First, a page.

Coredemptrix Mediatrix Advocate
A Response to 7 Common Objections
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To call Mary a co-redemptrix or to call Christians
in general "co-redeemers" is to have a human being
actively participate in redemption, which is a divine or,
more specifically, a "theandric" activity, accomplished
by Jesus Christ in his divine and human natures alone, and
thus forbidden by Christianity. Such would only encourage
paganism, since it places a human person, Mary, as part of
a divine redemptive action which only Jesus Christ can accomplish.
In many ways, the response to this
objection can be found in the same foundational evidence from
Christian Scripture that responds to the previous objection to
any subordinate or human participation in the one mediation of
Jesus Christ (a mediation which includes redemption). But let
us examine the specific objection regarding Mary's active participation
in the divine act of Redemption.
The full objection to Mary's active
participation as Coredemptrix in the redemption accomplished
by Jesus Christ has been set out as follows. Theandric activity
refers to an action by Jesus Christ that is accomplished through
both of his natures, divine and human. Since the act of redemption
by Jesus Christ was a theandric activity, and Mary was merely
human, her actions were not theandric and therefore she cannot
actively participate in redemption. Hence, Mary cannot be properly
called a "co-redemptrix," a term which means she "bought
back" humanity with the Redeemer. Nor should any Christians
be called "co-redeemers" since no creature can participate
in theandric activity.
To best address this objection, we
must return to the essential etymological meaning of the term
"co-redemptrix." The Latin prefix, cum, means "with"
(and not "equal to"). The Latin verb, re(d)emere
means "to buy back," and the suffix -trix, meaning "one
who does something" is feminine. In its complete form then,
the term co-redemptrix refers to the "woman with the redeemer,"
or more literally, "the woman who buys back with [the Redeemer]."
As used by the Catholic Church, the
term co-redemptrix expresses Mary's active and unique participation
in the divine and human activity of redemption accomplished by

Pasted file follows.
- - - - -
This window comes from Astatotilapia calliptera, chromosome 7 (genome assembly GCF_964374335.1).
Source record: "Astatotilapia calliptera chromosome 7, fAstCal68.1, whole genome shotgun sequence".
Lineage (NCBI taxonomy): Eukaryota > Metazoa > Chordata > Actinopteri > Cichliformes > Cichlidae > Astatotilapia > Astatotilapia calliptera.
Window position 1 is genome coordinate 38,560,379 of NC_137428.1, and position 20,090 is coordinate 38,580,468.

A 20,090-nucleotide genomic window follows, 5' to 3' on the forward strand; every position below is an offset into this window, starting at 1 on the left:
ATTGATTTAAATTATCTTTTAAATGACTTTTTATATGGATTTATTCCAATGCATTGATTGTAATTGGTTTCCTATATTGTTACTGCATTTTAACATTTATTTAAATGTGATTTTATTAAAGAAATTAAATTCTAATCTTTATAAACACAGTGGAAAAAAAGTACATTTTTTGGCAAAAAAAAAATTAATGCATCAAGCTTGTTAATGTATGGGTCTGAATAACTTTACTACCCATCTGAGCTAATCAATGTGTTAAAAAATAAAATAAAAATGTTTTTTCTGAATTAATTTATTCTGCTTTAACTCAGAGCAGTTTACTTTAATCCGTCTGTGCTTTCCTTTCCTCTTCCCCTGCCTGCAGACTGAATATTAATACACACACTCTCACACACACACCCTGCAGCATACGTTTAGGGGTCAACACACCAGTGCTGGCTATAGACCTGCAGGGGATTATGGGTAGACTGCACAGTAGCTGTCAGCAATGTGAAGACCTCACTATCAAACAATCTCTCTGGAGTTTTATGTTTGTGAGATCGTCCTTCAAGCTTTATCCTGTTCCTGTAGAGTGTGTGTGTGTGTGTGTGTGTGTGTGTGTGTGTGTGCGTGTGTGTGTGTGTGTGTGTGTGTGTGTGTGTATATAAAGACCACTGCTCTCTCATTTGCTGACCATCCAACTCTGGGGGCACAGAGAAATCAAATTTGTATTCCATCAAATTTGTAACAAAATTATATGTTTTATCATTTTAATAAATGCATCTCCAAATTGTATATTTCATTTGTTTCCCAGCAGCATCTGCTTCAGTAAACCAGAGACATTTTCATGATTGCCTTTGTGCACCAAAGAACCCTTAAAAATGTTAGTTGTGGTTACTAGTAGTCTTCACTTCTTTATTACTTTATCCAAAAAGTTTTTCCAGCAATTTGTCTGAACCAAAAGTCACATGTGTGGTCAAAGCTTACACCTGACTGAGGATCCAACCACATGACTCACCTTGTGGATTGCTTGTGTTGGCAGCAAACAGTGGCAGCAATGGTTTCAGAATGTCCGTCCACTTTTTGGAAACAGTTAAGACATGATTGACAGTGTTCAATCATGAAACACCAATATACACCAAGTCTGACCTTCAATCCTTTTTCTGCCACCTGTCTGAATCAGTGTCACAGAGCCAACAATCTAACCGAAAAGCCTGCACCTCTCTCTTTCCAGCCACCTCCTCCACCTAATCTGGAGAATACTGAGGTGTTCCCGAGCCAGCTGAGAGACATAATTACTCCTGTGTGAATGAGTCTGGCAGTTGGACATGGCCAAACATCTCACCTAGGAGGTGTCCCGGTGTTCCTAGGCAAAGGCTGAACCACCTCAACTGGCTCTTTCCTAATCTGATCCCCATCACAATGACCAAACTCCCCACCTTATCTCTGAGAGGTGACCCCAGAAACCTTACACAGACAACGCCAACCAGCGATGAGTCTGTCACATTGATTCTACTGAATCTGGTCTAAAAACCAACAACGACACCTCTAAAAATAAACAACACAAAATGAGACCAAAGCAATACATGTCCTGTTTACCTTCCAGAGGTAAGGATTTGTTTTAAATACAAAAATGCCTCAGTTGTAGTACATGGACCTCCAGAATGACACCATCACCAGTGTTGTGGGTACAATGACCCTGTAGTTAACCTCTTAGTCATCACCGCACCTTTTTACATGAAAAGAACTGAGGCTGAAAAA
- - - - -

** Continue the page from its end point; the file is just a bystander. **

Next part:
Jesus Christ. Again, radically dependent and subordinate to the
theandric redemptive action of Jesus Christ, the very perfection
of this divine and human redemption provides for, rather than
prohibits, various levels of true and active human participation.
While it is legitimate to distinguish
theandric actions from human actions, it runs contrary to Christian
Scripture and Christian Tradition, both ancient and developed,
to reject active human participation in the theandric activity
of Jesus Christ.
To actively participate in a theandric
action does not require that the participator also have a divine
and human nature. Such is to misunderstand the distinction between
"being" (possessing the essence and specific attribute
as part of who you are) from "participation" (sharing
in the essence and specific attribute as possessed by another).
Thus, Mary as a human creature can actively share in the theandric
redemptive action of Jesus Christ without herself possessing the
essence of divinity as a specific attribute. In a similar way,
all Christians share in the divine nature of Jesus Christ (cf.
2 Pet. 1:4) without being gods; participate in the sonship of
Jesus Christ (cf. Gal. 4:4) without being divinely begotten; share
in the mediation of Christ (cf. Gal. 3:19, 1 Tim. 2:1) without
being the one divine and human Mediator (1 Tim. 2:5).
Once again, Christian Scripture attests
to Mary's singular active participation in the Redemption of Jesus
Christ. With Mary's free and active "fiat" to the invitation
of the angel Gabriel to become the mother of Jesus, "Be it
done unto me according to your word" (Lk. 1:38), she uniquely
cooperated with the work of redemption by giving the divine Redeemer
his body, which was the very instrument of human redemption. The
prophecy of Simeon reveals the unparalleled co-redemptive mission
of Mary in direct union with her Redeemer son in their one unified
work of redemption: "And a sword shall pierce your own soul,
too" (Lk. 2:34-5). And the climax of Mary's role as Co-redemptrix
with and under her divine Son takes place at the foot of the Cross,
where the total suffering of the mother's heart is obediently
united to the suffering of the Son's heart in fulfillment of God
the Father's plan of redemption: "Woman, behold your son!'